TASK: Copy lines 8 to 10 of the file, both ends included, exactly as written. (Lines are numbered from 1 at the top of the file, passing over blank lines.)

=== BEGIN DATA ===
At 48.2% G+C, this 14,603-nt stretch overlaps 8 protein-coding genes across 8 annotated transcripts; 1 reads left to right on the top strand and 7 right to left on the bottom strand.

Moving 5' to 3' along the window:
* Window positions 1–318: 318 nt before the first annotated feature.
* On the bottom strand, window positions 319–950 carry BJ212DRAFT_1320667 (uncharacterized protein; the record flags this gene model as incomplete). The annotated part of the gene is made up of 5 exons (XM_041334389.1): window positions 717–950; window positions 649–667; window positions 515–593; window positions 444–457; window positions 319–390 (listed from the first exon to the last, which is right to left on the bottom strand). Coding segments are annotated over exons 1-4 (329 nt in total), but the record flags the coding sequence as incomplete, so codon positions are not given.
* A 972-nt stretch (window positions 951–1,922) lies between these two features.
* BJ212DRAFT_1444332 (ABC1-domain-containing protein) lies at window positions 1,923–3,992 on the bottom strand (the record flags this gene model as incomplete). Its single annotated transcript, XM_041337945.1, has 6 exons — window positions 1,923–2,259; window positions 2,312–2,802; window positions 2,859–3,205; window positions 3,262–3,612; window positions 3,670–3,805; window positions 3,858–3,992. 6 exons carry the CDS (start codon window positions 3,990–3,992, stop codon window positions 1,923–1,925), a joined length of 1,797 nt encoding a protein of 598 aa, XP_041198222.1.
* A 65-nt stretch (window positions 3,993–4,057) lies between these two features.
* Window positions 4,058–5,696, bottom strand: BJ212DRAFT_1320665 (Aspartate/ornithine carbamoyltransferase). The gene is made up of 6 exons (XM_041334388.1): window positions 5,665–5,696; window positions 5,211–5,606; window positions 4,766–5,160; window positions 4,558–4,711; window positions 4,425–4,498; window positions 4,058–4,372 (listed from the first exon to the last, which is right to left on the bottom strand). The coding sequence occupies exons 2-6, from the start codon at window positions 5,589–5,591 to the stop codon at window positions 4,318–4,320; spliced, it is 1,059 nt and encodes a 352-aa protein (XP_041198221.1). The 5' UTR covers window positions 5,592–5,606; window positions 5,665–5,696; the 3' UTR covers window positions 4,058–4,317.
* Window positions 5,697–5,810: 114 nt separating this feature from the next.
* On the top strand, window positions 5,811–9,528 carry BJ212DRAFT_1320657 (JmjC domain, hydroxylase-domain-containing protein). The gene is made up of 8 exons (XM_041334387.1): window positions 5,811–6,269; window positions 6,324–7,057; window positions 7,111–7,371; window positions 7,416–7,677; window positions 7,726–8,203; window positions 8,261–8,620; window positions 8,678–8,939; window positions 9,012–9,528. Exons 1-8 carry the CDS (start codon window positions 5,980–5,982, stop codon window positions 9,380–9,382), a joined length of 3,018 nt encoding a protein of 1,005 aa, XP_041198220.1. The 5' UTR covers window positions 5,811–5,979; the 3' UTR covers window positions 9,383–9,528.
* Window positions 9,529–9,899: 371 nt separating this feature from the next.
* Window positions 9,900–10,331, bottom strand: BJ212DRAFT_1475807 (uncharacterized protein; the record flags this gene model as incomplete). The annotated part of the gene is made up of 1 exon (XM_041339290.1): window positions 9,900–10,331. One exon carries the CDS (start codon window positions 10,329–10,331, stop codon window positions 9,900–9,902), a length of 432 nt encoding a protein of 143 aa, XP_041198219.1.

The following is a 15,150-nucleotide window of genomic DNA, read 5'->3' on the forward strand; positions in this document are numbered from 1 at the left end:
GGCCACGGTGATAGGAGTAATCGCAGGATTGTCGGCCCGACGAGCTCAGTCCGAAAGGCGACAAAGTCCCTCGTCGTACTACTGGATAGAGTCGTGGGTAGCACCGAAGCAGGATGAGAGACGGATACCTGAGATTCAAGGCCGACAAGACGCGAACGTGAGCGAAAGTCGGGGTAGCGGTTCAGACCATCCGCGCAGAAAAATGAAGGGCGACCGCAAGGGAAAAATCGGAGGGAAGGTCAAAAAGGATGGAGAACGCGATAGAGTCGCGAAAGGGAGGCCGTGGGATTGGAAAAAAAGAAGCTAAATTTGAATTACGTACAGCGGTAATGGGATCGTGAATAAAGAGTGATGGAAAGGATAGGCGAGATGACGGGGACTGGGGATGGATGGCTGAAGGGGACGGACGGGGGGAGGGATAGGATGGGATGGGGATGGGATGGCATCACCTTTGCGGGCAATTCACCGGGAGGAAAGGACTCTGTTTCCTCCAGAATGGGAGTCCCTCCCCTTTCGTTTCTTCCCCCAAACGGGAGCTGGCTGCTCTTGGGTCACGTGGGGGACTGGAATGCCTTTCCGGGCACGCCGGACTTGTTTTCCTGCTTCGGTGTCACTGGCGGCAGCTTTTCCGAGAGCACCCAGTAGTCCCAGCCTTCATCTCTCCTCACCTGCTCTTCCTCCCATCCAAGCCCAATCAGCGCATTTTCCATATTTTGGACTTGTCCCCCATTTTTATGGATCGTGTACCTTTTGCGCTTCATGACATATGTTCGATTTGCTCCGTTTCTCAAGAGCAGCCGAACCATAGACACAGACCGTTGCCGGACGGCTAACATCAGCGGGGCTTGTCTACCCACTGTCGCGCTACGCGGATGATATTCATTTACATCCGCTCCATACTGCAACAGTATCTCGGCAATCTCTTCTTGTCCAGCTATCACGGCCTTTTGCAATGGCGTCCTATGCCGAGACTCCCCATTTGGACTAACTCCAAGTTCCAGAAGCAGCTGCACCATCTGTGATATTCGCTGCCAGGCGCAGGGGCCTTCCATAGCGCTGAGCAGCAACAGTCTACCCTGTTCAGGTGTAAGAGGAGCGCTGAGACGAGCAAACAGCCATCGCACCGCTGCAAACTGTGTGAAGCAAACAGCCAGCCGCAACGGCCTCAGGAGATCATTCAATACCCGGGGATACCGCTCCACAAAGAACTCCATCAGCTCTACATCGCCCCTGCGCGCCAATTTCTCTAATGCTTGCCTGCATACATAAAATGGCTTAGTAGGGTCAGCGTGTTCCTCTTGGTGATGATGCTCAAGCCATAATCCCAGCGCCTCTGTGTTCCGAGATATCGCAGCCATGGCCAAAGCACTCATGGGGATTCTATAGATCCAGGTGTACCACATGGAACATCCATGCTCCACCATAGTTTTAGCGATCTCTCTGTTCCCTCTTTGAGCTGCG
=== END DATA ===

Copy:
* Window positions 4,058–5,696, bottom strand: BJ212DRAFT_1320665 (Aspartate/ornithine carbamoyltransferase). The gene is made up of 6 exons (XM_041334388.1): window positions 5,665–5,696; window positions 5,211–5,606; window positions 4,766–5,160; window positions 4,558–4,711; window positions 4,425–4,498; window positions 4,058–4,372 (listed from the first exon to the last, which is right to left on the bottom strand). The coding sequence occupies exons 2-6, from the start codon at window positions 5,589–5,591 to the stop codon at window positions 4,318–4,320; spliced, it is 1,059 nt and encodes a 352-aa protein (XP_041198221.1). The 5' UTR covers window positions 5,592–5,606; window positions 5,665–5,696; the 3' UTR covers window positions 4,058–4,317.
* Window positions 5,697–5,810: 114 nt separating this feature from the next.
* On the top strand, window positions 5,811–9,528 carry BJ212DRAFT_1320657 (JmjC domain, hydroxylase-domain-containing protein). The gene is made up of 8 exons (XM_041334387.1): window positions 5,811–6,269; window positions 6,324–7,057; window positions 7,111–7,371; window positions 7,416–7,677; window positions 7,726–8,203; window positions 8,261–8,620; window positions 8,678–8,939; window positions 9,012–9,528. Exons 1-8 carry the CDS (start codon window positions 5,980–5,982, stop codon window positions 9,380–9,382), a joined length of 3,018 nt encoding a protein of 1,005 aa, XP_041198220.1. The 5' UTR covers window positions 5,811–5,979; the 3' UTR covers window positions 9,383–9,528.